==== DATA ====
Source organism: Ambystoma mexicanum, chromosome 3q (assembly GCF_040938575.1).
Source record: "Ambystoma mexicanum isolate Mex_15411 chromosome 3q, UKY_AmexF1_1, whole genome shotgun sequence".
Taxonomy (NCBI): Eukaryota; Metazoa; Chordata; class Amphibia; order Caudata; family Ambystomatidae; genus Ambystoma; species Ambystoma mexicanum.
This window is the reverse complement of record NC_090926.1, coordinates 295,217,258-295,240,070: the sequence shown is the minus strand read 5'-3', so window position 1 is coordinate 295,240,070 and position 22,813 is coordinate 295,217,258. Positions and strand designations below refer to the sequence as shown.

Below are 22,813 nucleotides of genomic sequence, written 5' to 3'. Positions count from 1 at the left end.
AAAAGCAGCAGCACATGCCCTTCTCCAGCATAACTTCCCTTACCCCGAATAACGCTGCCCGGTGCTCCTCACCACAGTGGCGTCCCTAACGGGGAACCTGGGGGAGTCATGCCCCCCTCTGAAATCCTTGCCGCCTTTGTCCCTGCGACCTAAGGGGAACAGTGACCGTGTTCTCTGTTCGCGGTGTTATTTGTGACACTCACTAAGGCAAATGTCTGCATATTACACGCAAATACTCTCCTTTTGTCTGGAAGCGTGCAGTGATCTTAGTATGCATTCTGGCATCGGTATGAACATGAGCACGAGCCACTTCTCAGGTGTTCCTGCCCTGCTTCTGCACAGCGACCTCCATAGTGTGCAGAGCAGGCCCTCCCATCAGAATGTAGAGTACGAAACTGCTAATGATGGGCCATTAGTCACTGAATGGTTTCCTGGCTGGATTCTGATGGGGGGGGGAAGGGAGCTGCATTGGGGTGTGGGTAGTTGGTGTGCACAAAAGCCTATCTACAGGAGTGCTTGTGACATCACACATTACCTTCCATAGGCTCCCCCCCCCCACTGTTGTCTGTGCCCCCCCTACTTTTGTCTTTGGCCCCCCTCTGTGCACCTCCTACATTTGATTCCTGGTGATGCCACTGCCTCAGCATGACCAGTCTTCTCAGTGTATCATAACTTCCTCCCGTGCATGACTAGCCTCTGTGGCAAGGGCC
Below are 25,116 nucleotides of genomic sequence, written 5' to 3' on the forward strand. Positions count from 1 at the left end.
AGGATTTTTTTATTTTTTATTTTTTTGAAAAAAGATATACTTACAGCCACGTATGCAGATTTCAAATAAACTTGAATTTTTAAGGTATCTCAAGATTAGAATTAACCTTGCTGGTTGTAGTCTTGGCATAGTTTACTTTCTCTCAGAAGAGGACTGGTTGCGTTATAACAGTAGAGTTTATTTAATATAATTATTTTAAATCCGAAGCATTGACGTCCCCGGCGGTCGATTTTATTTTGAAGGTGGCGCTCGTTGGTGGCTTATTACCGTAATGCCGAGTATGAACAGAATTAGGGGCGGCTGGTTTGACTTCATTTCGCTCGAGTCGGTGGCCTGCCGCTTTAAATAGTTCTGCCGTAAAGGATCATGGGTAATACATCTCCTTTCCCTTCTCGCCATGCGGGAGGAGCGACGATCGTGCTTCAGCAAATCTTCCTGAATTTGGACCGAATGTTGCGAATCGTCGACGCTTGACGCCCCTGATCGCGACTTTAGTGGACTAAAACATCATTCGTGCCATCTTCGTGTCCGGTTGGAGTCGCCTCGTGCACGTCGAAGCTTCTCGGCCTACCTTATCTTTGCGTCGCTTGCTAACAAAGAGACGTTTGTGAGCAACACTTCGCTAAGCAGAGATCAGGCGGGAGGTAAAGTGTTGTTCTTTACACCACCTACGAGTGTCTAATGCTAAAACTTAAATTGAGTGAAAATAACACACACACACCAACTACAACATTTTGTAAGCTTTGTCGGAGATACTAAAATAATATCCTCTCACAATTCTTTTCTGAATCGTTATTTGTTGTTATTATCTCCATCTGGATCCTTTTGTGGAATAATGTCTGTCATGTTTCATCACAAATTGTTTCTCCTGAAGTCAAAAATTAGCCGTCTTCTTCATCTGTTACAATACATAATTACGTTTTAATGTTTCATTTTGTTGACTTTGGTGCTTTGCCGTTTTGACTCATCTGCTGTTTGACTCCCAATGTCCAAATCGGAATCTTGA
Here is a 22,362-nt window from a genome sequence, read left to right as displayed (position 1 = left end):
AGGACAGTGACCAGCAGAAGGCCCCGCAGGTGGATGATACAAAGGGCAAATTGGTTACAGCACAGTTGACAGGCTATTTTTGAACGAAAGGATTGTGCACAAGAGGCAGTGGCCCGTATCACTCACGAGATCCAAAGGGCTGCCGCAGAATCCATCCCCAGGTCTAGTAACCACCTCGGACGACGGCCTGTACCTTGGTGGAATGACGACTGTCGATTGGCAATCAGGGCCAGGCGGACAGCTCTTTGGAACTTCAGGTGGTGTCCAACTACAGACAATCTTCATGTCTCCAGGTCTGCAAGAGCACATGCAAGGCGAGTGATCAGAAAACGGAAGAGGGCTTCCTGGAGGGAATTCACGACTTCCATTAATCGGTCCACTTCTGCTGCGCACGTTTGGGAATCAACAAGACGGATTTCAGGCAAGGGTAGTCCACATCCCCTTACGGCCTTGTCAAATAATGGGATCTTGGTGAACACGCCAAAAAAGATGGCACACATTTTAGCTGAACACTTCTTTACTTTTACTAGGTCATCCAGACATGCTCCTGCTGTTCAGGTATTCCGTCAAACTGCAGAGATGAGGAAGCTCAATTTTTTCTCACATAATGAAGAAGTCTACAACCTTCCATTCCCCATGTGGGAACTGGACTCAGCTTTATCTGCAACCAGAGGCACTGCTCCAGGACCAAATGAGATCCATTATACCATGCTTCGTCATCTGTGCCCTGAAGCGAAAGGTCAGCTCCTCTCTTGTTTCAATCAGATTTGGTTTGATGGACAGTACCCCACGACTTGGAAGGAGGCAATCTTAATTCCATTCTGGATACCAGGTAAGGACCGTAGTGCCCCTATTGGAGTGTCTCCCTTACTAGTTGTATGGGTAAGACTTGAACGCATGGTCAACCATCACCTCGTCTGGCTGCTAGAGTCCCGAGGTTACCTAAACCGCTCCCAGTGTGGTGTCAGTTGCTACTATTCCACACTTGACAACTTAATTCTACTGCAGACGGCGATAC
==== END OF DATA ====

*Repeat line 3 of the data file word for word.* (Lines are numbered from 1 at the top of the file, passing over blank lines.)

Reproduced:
Taxonomy (NCBI): Eukaryota; Metazoa; Chordata; class Amphibia; order Caudata; family Ambystomatidae; genus Ambystoma; species Ambystoma mexicanum.